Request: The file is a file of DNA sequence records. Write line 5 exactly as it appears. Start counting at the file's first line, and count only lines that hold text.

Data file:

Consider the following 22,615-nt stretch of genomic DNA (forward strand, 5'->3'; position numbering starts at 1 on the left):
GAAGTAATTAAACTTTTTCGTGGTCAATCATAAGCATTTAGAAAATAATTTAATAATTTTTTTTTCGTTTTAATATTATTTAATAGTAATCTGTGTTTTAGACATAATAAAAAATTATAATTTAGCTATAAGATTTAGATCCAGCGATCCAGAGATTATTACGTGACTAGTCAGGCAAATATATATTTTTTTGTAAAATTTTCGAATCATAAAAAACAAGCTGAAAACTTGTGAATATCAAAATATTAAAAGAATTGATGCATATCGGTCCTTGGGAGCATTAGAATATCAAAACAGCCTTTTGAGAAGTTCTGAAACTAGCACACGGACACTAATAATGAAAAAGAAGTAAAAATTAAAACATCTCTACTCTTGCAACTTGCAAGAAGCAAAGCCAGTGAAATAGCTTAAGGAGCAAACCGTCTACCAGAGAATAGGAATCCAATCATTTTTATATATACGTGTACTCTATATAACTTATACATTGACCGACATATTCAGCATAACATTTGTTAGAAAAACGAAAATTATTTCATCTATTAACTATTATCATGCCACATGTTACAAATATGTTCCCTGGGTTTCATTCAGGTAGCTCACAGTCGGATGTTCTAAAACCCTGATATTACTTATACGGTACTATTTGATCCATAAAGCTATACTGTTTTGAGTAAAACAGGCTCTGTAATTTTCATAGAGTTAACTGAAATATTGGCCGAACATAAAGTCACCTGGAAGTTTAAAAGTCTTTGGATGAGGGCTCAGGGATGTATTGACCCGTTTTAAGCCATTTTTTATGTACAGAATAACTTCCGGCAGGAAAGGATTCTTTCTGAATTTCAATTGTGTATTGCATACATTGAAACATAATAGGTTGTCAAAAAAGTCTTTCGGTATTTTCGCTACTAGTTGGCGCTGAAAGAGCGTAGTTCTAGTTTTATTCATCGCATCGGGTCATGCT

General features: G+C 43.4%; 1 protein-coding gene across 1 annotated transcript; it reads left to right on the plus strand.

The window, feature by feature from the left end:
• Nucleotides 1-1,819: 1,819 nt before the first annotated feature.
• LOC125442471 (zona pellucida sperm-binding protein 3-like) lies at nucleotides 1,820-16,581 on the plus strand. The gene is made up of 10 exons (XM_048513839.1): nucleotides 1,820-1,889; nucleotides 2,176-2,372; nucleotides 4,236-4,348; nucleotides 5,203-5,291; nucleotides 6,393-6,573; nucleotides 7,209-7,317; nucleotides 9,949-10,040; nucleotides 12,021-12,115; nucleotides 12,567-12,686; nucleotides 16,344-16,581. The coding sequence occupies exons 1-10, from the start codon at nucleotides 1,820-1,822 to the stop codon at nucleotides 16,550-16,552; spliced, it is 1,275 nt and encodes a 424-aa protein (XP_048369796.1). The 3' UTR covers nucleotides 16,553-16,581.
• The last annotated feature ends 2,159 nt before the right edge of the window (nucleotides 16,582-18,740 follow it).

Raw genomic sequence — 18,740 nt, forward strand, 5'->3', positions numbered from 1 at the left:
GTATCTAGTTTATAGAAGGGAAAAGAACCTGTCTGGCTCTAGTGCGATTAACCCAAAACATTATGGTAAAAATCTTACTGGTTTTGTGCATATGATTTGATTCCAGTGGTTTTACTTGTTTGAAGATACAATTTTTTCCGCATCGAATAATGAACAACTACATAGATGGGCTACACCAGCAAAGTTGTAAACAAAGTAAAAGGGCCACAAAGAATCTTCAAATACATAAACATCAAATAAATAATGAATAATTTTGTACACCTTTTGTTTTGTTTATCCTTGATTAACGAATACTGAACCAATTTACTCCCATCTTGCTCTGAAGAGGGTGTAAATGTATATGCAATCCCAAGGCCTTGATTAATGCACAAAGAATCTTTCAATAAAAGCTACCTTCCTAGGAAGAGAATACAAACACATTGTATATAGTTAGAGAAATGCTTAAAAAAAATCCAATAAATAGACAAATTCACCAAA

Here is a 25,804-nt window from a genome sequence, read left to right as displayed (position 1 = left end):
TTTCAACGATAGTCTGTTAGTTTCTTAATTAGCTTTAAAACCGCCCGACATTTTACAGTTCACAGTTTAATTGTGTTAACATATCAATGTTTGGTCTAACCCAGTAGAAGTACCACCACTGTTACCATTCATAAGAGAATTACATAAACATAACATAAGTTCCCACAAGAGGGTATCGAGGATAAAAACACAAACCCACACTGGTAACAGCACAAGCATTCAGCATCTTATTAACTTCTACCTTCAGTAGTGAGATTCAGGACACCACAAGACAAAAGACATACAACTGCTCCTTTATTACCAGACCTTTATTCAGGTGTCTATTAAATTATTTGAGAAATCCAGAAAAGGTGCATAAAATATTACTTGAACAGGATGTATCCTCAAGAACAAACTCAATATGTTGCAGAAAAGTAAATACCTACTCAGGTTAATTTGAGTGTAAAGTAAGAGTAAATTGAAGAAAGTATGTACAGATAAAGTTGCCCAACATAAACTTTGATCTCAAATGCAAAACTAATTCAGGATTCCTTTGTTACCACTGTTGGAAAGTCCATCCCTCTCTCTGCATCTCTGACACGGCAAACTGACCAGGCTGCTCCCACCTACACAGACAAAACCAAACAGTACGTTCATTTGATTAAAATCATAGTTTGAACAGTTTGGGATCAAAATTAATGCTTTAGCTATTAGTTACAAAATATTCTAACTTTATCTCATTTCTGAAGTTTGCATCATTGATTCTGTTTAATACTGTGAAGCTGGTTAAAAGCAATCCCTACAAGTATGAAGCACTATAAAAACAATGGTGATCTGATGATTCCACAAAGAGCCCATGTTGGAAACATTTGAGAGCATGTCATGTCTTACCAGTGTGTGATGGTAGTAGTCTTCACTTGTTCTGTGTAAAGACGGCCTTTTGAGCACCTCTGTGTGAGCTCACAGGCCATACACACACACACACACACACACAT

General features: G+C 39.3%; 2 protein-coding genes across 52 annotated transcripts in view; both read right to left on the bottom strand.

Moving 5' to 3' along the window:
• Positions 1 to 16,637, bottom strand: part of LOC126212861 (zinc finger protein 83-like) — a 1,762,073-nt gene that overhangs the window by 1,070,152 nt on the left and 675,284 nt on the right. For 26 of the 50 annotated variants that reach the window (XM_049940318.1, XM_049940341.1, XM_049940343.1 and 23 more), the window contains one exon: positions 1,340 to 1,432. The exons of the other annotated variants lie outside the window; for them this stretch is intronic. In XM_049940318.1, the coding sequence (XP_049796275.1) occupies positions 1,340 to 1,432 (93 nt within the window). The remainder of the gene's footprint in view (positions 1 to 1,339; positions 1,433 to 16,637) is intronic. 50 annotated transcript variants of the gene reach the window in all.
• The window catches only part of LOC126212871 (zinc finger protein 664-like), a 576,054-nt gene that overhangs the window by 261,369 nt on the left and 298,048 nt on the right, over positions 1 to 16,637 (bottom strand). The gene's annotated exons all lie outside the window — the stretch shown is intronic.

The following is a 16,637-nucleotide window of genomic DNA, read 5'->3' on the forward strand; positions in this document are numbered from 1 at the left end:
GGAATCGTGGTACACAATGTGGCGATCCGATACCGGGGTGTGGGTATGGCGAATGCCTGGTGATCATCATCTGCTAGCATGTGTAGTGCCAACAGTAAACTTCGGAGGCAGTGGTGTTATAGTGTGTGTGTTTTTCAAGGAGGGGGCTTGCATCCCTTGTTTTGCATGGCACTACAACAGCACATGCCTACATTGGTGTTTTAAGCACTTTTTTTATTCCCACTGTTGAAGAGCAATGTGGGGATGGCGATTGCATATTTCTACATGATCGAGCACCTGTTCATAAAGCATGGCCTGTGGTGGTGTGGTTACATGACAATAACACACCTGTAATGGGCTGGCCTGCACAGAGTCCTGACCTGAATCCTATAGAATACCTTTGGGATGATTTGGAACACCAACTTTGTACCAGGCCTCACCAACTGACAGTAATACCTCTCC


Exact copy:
• Nucleotides 1-1,819: 1,819 nt before the first annotated feature.